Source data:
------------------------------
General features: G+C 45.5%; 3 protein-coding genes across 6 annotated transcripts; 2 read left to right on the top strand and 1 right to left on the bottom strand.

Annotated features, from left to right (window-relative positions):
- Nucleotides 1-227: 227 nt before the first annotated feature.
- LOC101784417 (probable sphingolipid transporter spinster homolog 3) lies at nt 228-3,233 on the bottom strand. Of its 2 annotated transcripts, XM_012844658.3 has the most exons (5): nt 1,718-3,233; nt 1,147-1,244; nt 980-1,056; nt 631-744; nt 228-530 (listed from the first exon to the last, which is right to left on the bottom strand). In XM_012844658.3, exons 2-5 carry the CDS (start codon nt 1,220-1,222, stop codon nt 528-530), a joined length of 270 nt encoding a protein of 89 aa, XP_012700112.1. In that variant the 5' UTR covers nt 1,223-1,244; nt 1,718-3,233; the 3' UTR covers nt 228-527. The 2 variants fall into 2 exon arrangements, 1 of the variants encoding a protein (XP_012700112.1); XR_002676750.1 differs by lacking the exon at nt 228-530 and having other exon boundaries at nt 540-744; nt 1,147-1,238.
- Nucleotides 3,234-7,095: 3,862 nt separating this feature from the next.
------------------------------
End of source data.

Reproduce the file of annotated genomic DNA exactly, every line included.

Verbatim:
General features: G+C 45.5%; 3 protein-coding genes across 6 annotated transcripts; 2 read left to right on the top strand and 1 right to left on the bottom strand.

Annotated features, from left to right (window-relative positions):
- Nucleotides 1-227: 227 nt before the first annotated feature.
- LOC101784417 (probable sphingolipid transporter spinster homolog 3) lies at nt 228-3,233 on the bottom strand. Of its 2 annotated transcripts, XM_012844658.3 has the most exons (5): nt 1,718-3,233; nt 1,147-1,244; nt 980-1,056; nt 631-744; nt 228-530 (listed from the first exon to the last, which is right to left on the bottom strand). In XM_012844658.3, exons 2-5 carry the CDS (start codon nt 1,220-1,222, stop codon nt 528-530), a joined length of 270 nt encoding a protein of 89 aa, XP_012700112.1. In that variant the 5' UTR covers nt 1,223-1,244; nt 1,718-3,233; the 3' UTR covers nt 228-527. The 2 variants fall into 2 exon arrangements, 1 of the variants encoding a protein (XP_012700112.1); XR_002676750.1 differs by lacking the exon at nt 228-530 and having other exon boundaries at nt 540-744; nt 1,147-1,238.
- Nucleotides 3,234-7,095: 3,862 nt separating this feature from the next.